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Psalm 78
. . . we will tell the next generation the praiseworthy deeds of the LORD, his power, and the wonders he has done. .
so the next generation would know them . . . and they in turn would tell their children.
Then they would put their trust in God and would not forget his deeds but would keep his commands.

Thursday, September 13, 2012

That's Progress!

We're studying the Progressive Era in the Edwards Academy, but it almost feels like we're studying current events. Progressive ideology is increasingly carrying the day, at the expense of individual liberty. Hope and Sydney have been thinking through the pros and cons of Woodrow Wilson's Progressivism, taking an honest look at the good that came of it, and a hard look at the harm that has been done by it.

In short, Progressives saw problems in American society that they sought to solve through government intervention. Because American Constitutional government was limited in its power, Progressives were limited in their ability to accomplish social reforms without re-imagining the Constitution to be a "living" document, a system that should adapt to the times. Government action is costly, so the Constitution was amended in 1913 to enable the federal government to collect income tax. 

We set aside our studies for our lunch break today and I read this news headline to the kids: "NYC Board of Health passes big-soda crackdown rule." I explained that in New York City they now have a 16-ounce size limit on sugary drinks served in restaurants, movie-houses, and concession stands.  Why? Because they believe that people are too fat and unhealthy, partly because they don't say "no" to high-calorie drinks.

Sydney responded, "That's Progressive!"

Lane asked, "Well, if they think that sugary drinks are bad for you, why do they allow alcohol?"

Thursday, September 6, 2012

The Narrative

I'm seeing a lot of word cloud visuals for the major political party convention speeches lately. Looming large in everyone's speeches, for Democrats and Republicans, are words like "president," "America," "Obama," "Mitt," and "government." I'd like to see some word cloud analysis on the words of the television anchors and analysts, reporters and pundits. I'm betting that this phrase would loom large: "CREATE A NARRATIVE."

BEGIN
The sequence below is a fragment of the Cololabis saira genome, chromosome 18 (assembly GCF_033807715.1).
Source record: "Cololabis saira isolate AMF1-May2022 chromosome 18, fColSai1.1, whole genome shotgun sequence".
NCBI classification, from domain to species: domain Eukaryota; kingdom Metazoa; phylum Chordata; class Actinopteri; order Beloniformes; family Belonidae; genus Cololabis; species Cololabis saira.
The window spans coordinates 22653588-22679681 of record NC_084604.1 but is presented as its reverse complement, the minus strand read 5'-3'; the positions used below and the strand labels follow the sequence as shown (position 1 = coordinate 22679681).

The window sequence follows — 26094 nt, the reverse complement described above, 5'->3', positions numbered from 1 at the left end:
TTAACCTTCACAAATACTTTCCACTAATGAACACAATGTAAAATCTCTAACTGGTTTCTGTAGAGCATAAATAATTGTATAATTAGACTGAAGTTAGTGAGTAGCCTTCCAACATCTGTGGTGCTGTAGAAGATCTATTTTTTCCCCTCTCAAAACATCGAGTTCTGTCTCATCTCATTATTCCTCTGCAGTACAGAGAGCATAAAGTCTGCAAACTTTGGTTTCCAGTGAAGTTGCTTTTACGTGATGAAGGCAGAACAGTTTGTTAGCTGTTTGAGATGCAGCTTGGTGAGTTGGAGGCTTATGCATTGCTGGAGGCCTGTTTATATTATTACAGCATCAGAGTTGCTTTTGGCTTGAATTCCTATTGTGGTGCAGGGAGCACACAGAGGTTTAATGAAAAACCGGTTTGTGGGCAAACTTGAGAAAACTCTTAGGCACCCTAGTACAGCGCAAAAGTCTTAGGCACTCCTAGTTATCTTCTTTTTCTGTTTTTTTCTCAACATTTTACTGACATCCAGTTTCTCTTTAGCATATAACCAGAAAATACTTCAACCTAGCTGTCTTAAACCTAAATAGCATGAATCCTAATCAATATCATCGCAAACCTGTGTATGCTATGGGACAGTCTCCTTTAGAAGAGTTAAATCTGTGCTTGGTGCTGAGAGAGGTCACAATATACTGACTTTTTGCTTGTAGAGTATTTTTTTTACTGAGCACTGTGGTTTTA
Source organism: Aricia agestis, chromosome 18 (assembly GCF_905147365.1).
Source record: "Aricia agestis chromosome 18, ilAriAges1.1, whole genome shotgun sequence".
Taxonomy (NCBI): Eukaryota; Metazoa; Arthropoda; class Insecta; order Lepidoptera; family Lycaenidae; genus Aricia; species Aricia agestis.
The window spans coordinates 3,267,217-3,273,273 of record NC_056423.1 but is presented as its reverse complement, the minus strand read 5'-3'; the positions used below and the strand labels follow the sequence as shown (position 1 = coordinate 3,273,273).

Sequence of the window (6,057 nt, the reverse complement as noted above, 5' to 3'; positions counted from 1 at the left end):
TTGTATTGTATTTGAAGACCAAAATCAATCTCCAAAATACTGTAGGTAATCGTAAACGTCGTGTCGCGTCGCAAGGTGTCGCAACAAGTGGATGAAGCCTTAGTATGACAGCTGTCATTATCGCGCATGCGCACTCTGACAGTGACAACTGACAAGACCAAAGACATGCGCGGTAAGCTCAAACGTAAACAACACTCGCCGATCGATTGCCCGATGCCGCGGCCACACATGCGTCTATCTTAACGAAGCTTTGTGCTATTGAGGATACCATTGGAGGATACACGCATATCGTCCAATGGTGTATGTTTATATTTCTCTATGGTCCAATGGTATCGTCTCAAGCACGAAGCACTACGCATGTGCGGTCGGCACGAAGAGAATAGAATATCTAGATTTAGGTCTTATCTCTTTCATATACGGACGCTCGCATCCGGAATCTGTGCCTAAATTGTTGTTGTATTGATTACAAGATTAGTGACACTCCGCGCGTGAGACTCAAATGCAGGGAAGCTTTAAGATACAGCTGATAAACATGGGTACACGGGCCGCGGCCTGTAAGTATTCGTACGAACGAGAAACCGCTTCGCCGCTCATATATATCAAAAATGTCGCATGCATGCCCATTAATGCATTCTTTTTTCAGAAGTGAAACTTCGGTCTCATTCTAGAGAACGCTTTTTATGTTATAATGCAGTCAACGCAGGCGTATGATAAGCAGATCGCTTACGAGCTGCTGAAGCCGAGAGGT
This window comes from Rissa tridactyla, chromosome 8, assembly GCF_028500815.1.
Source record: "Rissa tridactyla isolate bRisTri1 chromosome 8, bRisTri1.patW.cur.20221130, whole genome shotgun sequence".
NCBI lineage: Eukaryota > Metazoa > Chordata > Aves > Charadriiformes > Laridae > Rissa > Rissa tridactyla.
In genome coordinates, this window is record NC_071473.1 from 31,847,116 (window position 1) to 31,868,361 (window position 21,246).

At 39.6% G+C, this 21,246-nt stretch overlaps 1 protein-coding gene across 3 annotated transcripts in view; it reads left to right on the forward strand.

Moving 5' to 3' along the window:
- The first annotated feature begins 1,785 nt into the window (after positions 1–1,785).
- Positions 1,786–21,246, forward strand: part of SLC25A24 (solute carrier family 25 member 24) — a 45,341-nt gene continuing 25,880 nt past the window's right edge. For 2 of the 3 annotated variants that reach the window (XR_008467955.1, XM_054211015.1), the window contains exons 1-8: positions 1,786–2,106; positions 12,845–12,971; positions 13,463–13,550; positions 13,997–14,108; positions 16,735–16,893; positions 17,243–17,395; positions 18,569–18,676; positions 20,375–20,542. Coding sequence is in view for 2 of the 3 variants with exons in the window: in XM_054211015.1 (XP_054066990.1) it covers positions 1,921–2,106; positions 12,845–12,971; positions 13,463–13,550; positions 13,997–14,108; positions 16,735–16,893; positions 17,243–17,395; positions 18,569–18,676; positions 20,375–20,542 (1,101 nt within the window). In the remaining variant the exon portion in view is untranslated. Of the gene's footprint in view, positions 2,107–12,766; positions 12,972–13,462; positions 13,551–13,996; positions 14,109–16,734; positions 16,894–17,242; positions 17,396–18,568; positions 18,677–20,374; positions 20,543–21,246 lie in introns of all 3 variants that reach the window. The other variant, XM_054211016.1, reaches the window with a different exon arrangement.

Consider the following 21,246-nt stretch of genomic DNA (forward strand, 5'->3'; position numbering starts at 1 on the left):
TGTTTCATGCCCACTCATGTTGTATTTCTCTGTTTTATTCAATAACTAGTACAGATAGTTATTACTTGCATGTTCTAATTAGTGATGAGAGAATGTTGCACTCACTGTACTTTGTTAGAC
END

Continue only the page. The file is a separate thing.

Yesterday's spin is today's narrative. This is more than a turn-of-phrase. It is a revelation of worldview. And everything comes down to your narrative. In spite of the popularity of journalistic fact-checkers, the media that shapes our interpretation of the news events is hardly focused on facts. Instead, it is all about the narrative. 

The media tells us that there is a GOP narrative, a Democrat narrative, a Romney narrative, an Obama narrative, a Ryan narrative, and, well, even Biden has a narrative (and it isn't a happy one). Like sports analysts before the game telling us what the quarterback must do to win the game, pundits tell us what sort of narrative the politician must create in order to win over voters. 

What if the brilliant narrative created by the speaker doesn't match reality? No matter. In this post-modern age, the reality of a speaker's belief system takes a back seat to their narrative. If the narrative isn't polling well, politicians scramble to shift the narrative. When the Democratic party platform failed to affirm Jerusalem as the capital of Israel and failed to mention "God-given potential" it rightly upset a lot of Americans. To remedy the situation, Democrats scrambled to amend the platform and shift the narrative. Did it change the beliefs of President Obama, who has been pretty candid about not affirming Jerusalem as the capital? Not at all. Did it even reflect the sentiments of the delegates who, when asked to vote on the amendment, did not cooperate with the new narrative (in three tries the nays were at least equal to the ayes). Not really.

Tonight we hear from President Obama. Recent news reports have revealed that he has struggled to govern, struggled to lead the executive branch, and struggled to form relationships with people in government in order to get things done. This isn't a narrative that he must struggle to overcome. This is the reality of his administration.

In spite of this, I expect to hear a masterful narrative tonight and I expect that the media will expound enthusiastically on the narrative that our President has managed to craft.



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